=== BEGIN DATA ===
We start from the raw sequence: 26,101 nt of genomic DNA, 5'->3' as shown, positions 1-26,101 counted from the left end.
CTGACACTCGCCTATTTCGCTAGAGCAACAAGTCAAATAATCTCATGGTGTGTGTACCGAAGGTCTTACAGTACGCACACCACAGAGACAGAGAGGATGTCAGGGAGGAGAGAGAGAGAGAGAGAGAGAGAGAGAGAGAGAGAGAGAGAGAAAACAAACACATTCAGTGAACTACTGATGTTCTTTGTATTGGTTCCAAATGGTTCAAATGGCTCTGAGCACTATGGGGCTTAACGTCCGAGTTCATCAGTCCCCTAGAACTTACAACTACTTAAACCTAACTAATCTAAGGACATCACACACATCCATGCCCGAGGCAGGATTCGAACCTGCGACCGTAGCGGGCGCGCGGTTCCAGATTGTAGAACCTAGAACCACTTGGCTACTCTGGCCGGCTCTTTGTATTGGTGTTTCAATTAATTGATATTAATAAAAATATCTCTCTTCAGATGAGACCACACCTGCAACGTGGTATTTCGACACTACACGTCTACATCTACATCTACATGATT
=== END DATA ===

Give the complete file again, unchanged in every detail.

We start from the raw sequence: 26,101 nt of genomic DNA, 5'->3' as shown, positions 1-26,101 counted from the left end.
CTGACACTCGCCTATTTCGCTAGAGCAACAAGTCAAATAATCTCATGGTGTGTGTACCGAAGGTCTTACAGTACGCACACCACAGAGACAGAGAGGATGTCAGGGAGGAGAGAGAGAGAGAGAGAGAGAGAGAGAGAGAGAGAGAGAGAGAAAACAAACACATTCAGTGAACTACTGATGTTCTTTGTATTGGTTCCAAATGGTTCAAATGGCTCTGAGCACTATGGGGCTTAACGTCCGAGTTCATCAGTCCCCTAGAACTTACAACTACTTAAACCTAACTAATCTAAGGACATCACACACATCCATGCCCGAGGCAGGATTCGAACCTGCGACCGTAGCGGGCGCGCGGTTCCAGATTGTAGAACCTAGAACCACTTGGCTACTCTGGCCGGCTCTTTGTATTGGTGTTTCAATTAATTGATATTAATAAAAATATCTCTCTTCAGATGAGACCACACCTGCAACGTGGTATTTCGACACTACACGTCTACATCTACATCTACATGATT